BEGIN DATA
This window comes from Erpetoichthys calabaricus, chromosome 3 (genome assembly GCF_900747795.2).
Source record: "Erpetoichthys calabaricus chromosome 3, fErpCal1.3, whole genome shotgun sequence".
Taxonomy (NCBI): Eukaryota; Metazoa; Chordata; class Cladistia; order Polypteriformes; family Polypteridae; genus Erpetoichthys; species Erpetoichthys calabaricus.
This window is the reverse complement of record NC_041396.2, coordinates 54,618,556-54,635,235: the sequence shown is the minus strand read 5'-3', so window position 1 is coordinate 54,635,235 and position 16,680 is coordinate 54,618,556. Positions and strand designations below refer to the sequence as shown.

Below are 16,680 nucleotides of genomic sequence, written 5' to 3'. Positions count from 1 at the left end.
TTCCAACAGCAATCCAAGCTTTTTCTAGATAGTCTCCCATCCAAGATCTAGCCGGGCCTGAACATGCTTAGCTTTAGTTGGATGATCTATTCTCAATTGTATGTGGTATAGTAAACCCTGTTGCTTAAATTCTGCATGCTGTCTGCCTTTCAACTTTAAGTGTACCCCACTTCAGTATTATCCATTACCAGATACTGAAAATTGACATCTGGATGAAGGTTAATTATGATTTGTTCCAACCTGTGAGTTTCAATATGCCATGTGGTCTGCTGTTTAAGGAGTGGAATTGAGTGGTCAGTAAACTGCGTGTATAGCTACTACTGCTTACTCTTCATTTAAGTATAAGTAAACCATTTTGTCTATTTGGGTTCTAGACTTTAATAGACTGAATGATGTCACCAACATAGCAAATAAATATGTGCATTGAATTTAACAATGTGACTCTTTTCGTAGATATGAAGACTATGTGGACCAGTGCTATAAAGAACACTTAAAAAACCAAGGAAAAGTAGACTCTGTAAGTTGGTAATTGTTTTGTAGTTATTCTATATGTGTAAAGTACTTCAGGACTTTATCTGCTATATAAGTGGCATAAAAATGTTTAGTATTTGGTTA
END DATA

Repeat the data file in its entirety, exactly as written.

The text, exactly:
This window comes from Erpetoichthys calabaricus, chromosome 3 (genome assembly GCF_900747795.2).
Source record: "Erpetoichthys calabaricus chromosome 3, fErpCal1.3, whole genome shotgun sequence".
Taxonomy (NCBI): Eukaryota; Metazoa; Chordata; class Cladistia; order Polypteriformes; family Polypteridae; genus Erpetoichthys; species Erpetoichthys calabaricus.
This window is the reverse complement of record NC_041396.2, coordinates 54,618,556-54,635,235: the sequence shown is the minus strand read 5'-3', so window position 1 is coordinate 54,635,235 and position 16,680 is coordinate 54,618,556. Positions and strand designations below refer to the sequence as shown.

Below are 16,680 nucleotides of genomic sequence, written 5' to 3'. Positions count from 1 at the left end.
TTCCAACAGCAATCCAAGCTTTTTCTAGATAGTCTCCCATCCAAGATCTAGCCGGGCCTGAACATGCTTAGCTTTAGTTGGATGATCTATTCTCAATTGTATGTGGTATAGTAAACCCTGTTGCTTAAATTCTGCATGCTGTCTGCCTTTCAACTTTAAGTGTACCCCACTTCAGTATTATCCATTACCAGATACTGAAAATTGACATCTGGATGAAGGTTAATTATGATTTGTTCCAACCTGTGAGTTTCAATATGCCATGTGGTCTGCTGTTTAAGGAGTGGAATTGAGTGGTCAGTAAACTGCGTGTATAGCTACTACTGCTTACTCTTCATTTAAGTATAAGTAAACCATTTTGTCTATTTGGGTTCTAGACTTTAATAGACTGAATGATGTCACCAACATAGCAAATAAATATGTGCATTGAATTTAACAATGTGACTCTTTTCGTAGATATGAAGACTATGTGGACCAGTGCTATAAAGAACACTTAAAAAACCAAGGAAAAGTAGACTCTGTAAGTTGGTAATTGTTTTGTAGTTATTCTATATGTGTAAAGTACTTCAGGACTTTATCTGCTATATAAGTGGCATAAAAATGTTTAGTATTTGGTTA